On Sunday, it was announced that the world's longest-reigning current monarch, Queen Elizabeth II, had tested positive for COVID-19.
The news of the 95-year-old sovereign's diagnosis sparked media attention worldwide, including in Australia, where she has been the head of state since her coronation in 1953.
But the story also sparked a conspiracy theory, after an editing mistake by an Australian news programme appeared to suggest the Queen was being given ivermectin, an antiparasitic drug that has become popular among anti-vaxxers and COVID-19 sceptics.
The Nine Network's A Current Affair programme quickly apologised for the mistake and re-edited the segment on the Queen's COVID-19 diagnosis, saying "we do not suggest the Queen is using ivermectin".
Buckingham Palace has not commented on the specific details of the Queen's treatment, but the drug is not approved for use as a COVID-19 treatment in the United Kingdom, where she lives.
She received her first COVID-19 vaccine in January last year, and is believed to have had her second and third jabs since then.
The error occurred on Monday evening, when A Current Affair broadcast a report on the Queen's positive COVID-19 test.
The segment featured an interview with Melbourne-based doctor Mukesh Haikerwal, who explained potential treatment options for elderly COVID-19 patients.
As Haikerwal spoke, the programme showed stock images of drugs, first two vials of the monoclonal antibody Sotrovimab - which has been authorised as a COVID-19 treatment - and then a packet of ivermectin tablets, shown under the brand name Stromectol.
"Ivermectin never even came into the conversation," Haikerwal told Guardian Australia. "I said there are medications available for people who are vulnerable… I didn’t even name them, but it was obviously Sotrovimab.
"It certainly wouldn’t be ivermectin. I wouldn’t recommend it," he added.
On Tuesday, the programme apologised for the mistake, blaming "human error" for the "accidental" inclusion of a shot of ivermectin.
"As a programme, we've done numerous stories highlighting the concerns around taking ivermectin as a treatment for COVID-19," it said in a statement.
But while the mistake was taken down from Nine Network's official channels, clips featuring the packet of ivermectin spread rapidly on social media.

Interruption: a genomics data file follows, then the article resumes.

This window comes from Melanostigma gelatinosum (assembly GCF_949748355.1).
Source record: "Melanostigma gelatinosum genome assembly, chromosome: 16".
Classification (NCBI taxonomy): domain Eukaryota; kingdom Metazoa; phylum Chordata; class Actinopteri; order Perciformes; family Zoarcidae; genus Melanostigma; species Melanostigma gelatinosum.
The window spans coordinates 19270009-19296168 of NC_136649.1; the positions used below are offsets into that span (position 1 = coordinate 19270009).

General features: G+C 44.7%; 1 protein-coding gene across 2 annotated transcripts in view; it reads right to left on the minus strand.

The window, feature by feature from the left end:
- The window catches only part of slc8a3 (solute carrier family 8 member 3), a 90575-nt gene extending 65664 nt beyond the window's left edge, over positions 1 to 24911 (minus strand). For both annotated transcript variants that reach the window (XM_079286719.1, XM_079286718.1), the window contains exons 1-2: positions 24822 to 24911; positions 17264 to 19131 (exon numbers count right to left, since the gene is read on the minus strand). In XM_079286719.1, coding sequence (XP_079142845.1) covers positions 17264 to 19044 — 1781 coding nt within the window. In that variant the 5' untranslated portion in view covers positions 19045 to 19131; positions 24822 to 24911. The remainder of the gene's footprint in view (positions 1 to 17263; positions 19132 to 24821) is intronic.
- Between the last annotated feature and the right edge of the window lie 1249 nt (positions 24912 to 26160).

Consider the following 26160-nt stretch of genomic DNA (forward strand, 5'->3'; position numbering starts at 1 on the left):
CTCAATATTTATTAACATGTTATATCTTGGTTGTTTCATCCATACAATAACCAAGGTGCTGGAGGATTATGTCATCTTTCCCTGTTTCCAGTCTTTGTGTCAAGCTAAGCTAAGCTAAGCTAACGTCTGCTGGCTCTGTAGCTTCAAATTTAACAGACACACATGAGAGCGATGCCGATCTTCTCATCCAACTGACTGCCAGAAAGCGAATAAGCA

One clip from the report posted to Twitter by a right-wing account with a history of misinformation about the pandemic had been watched 1.7 million times at the time of writing.
A number of Australia's COVID-19-sceptic politicians also shared the footage, with multiple elected representatives of the conservative Liberal-National governing coalition posting it on social media.
"What does Channel 9 know that we don’t," one said.
"We do not suggest the Queen is using ivermectin," the network said on Tuesday.
What is ivermectin?
Ivermectin is a drug typically used to treat parasites in animals like cows, horses and dogs.
It is not authorised for use against COVID-19 in the European Union and is not effective against the virus in its current form, the European Medicines Agency (EMA) has said.
While the drug is used in humans, it is only approved by medical regulators as a treatment for ailments including onchocerciasis (river blindness), intestinal strongyloidiasis (an illness caused by roundworms), head lice and rosacea.
The EMA and Centres for Disease Control and Prevention (CDC) in the United States have both warned against using ivermectin to treat COVID-19.
In September last year, Australia's medical regulator updated its guidance on ivermectin to specifically prohibit the drug's use as a COVID-19 treatment, saying "there are a number of significant public health risks associated with taking ivermectin in an attempt to prevent COVID-19 infection rather than getting vaccinated".
Ivermectin is not an approved COVID-19 treatment in Australia, the regulator stated.